It was fun. We had fun.

When your heart is broken by someone you trusted, it’s so hard to remember the good times. It’s hard to accept that those days were just as real as the months I spent in that middle place of fear and pain.

The muddle of it all reminds me of an idea from Hermann Hesse, one of Fartbuster’s favorite writers: “Oh, love isn’t there to make us happy. I believe it exists to show us how much we can endure.”


Bless My Stupid Heart

A Woman Reading by Camille Corot courtesy Met OASC

A Woman Reading
by Camille Corot
courtesy Met OASC

Fifteen years ago, I kept a journal of sorts for a writing exercise. Each morning, I wrote three pages of stream of consciousness writing. This afternoon, I read it for the first time since then.

Oh, bless my stupid little heart.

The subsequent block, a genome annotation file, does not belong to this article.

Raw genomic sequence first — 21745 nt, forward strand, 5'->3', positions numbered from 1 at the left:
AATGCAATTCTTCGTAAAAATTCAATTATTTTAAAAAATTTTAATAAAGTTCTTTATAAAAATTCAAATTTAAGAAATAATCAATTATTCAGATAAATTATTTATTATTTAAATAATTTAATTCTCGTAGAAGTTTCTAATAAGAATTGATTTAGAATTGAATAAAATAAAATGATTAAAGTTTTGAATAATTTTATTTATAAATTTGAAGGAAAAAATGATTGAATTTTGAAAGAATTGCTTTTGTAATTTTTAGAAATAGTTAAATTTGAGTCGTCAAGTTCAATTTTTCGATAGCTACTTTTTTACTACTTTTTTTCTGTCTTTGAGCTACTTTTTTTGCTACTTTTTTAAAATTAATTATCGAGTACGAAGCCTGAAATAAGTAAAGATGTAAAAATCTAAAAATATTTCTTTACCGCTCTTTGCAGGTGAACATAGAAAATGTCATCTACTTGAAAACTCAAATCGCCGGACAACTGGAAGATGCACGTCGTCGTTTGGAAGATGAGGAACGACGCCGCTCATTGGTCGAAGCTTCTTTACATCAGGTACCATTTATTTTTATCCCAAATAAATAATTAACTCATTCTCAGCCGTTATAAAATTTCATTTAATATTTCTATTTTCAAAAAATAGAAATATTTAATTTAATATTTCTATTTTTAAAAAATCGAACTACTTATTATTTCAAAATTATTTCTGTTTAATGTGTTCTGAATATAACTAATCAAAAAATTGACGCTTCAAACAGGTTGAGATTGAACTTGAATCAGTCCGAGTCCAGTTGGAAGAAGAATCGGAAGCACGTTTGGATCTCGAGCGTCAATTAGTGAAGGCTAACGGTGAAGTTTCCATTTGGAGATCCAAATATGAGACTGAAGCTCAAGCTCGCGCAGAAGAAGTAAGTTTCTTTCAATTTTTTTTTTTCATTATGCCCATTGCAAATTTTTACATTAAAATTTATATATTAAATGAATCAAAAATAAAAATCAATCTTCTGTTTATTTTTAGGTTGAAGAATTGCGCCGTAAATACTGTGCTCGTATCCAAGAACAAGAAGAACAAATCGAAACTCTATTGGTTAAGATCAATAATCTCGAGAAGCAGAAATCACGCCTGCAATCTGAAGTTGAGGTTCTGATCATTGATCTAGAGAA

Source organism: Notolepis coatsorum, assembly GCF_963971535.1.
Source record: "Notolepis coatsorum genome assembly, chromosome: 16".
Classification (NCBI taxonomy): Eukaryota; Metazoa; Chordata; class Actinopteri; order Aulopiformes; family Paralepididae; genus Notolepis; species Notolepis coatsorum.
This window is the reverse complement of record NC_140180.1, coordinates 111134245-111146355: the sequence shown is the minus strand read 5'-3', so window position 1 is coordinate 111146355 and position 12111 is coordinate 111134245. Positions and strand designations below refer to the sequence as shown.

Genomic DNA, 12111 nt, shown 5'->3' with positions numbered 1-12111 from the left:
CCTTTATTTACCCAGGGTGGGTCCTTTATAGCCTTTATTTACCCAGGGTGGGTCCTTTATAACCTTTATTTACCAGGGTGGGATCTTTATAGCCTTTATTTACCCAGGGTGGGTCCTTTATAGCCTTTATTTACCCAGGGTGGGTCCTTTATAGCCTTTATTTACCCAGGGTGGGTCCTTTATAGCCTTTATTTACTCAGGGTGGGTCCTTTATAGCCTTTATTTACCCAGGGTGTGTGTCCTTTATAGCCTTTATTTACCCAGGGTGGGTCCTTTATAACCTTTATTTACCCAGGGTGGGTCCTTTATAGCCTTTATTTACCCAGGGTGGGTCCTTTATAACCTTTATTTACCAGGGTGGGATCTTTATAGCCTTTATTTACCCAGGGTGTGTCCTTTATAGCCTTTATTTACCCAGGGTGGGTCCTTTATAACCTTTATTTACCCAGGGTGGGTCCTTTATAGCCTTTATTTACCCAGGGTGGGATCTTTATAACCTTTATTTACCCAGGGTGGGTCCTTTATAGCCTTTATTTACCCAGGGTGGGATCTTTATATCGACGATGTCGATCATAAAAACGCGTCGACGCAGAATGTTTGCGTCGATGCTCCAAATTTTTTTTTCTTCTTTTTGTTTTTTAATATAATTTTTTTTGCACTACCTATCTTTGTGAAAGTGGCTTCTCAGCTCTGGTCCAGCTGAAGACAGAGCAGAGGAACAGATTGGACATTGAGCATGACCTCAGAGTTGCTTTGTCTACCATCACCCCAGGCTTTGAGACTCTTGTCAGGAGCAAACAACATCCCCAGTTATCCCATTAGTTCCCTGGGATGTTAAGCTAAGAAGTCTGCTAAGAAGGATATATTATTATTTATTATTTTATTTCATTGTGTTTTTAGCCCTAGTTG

I thought he was my best friend. I thought he loved me. I thought I couldn’t live without us.

I was writing those words while Fartbuster was sneaking around and cheating on our marriage. I was so clueless. So much of it was devoted to me trying to convince myself that it was all going to be OK. So much of it was explaining away how he treated me. So much of it was about how my insecurity was the REAL problem. So much of it was me trying to be the reason it was going wrong so that I could be the one to fix it.

One morning, I wrote about how the night before, someone had rung the doorbell at 7:45 p.m. I had found myself hoping that it was Fartbuster, surprising me with a big bouquet and a spontaneous laugh. No, it was a teenage boy selling the newspaper. And in my writing, I chastised myself for being “tough” on Fartbuster when he did finally get home at 8:30. Eight thirty on a Wednesday night and I beat myself up instead of him.